Commonwealth v. Crawford, 430 Mass. 683, 689 (2000) ("killing a 'viable fetus,' as defined in the common law, is a punishable offense"); Commonwealth v. Lawrence, 404 Mass. 378, 383-384 (1989) (viable fetus is human being for purposes of crime of murder); Commonwealth v. Cass, 392 Mass. 799, 807 (1984) ("We think that the better rule is that infliction of prenatal injuries resulting in the death of a viable fetus, before or after it is born, is homicide").
 See Commonwealth v. Tu Trinh, 458 Mass. at 784 & nn.12 & 13 (instruction that "[a]s a general rule you are permitted to infer that a person who intentionally uses a dangerous weapon on another person is acting with malice" was "proper," but noting that "[b]ecause a firearm is inherently dangerous, we do not need to decide whether such an instruction permitting an inference of malice to be drawn would be proper if the weapon at issue were less dangerous -– a shod foot, for example").
 Commonwealth v. Hicks, 22 Mass. App. Ct. 139, 144-145 (1986) ("At the beginning and again at the end of the supplemental instructions, the judge should advise the jurors that all of the instructions are to be considered as a whole and that the supplemental instructions are to be considered along with the main charge, unless, of course, the supplemental instructions are given to correct an error in the main charge"); Commonwealth v. Green, 55 Mass. App. Ct. 376, 383 (2002).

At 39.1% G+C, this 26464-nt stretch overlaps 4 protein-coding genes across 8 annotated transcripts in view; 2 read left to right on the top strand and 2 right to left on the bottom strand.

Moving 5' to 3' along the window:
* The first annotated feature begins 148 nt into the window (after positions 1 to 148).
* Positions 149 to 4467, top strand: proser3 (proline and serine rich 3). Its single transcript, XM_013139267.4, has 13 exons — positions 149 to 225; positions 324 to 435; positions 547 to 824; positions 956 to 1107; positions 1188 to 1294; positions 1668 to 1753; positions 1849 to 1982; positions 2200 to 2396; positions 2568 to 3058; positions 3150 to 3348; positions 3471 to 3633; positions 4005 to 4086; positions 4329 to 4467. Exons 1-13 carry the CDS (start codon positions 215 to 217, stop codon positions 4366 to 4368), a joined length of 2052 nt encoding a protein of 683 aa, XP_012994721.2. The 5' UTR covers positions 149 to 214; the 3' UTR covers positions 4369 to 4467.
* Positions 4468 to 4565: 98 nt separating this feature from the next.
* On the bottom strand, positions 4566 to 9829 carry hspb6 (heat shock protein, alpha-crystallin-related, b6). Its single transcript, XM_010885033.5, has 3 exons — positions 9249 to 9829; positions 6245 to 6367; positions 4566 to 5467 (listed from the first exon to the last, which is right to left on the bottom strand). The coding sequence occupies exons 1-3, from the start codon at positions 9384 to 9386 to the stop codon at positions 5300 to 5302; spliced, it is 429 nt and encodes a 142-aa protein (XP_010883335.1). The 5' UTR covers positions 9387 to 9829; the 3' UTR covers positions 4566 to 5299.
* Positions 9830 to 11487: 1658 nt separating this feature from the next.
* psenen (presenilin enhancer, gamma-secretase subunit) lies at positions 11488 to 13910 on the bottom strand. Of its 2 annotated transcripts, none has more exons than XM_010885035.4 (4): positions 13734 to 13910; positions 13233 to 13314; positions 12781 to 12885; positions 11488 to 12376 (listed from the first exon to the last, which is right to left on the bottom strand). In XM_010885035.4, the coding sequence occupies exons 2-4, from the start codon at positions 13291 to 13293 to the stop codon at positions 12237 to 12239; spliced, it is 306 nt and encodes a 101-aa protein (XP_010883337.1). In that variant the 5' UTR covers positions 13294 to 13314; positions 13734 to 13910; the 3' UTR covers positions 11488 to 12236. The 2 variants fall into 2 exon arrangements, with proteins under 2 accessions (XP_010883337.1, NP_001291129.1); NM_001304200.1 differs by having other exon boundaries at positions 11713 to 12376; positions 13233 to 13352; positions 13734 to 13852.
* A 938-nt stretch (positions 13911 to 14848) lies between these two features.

Commonwealth v. Rivera, 445 Mass. 119, 131 (2013) (jury required by law to return verdict of highest degree of murder proved beyond a reasonable doubt); Commonwealth v. Anderson, 408 Mass. at 808 (judge entitled to inform jury of duty to return guilty verdict for highest crime proved beyond a reasonable doubt); Commonwealth v. Nelson, 468 Mass. 1, 16-17 (2014) (no error where judge reinstructed jury on duty to find defendant guilty of most serious offense proved beyond reasonable doubt).
 Commonwealth v. Figueroa, 468 Mass. at 228-229 (upon receiving note that jury was deadlocked as to murder in first degree, "the judge should have instructed the jury that they were not a hung jury and that if, after all reasonable efforts, they were unable to reach agreement as to murder in the first degree [or if they reached agreement that the defendant was not guilty of murder in the first degree], they should move on to consider murder in the second degree").
Boston, MA 02108
|Date published:||April 25, 2018|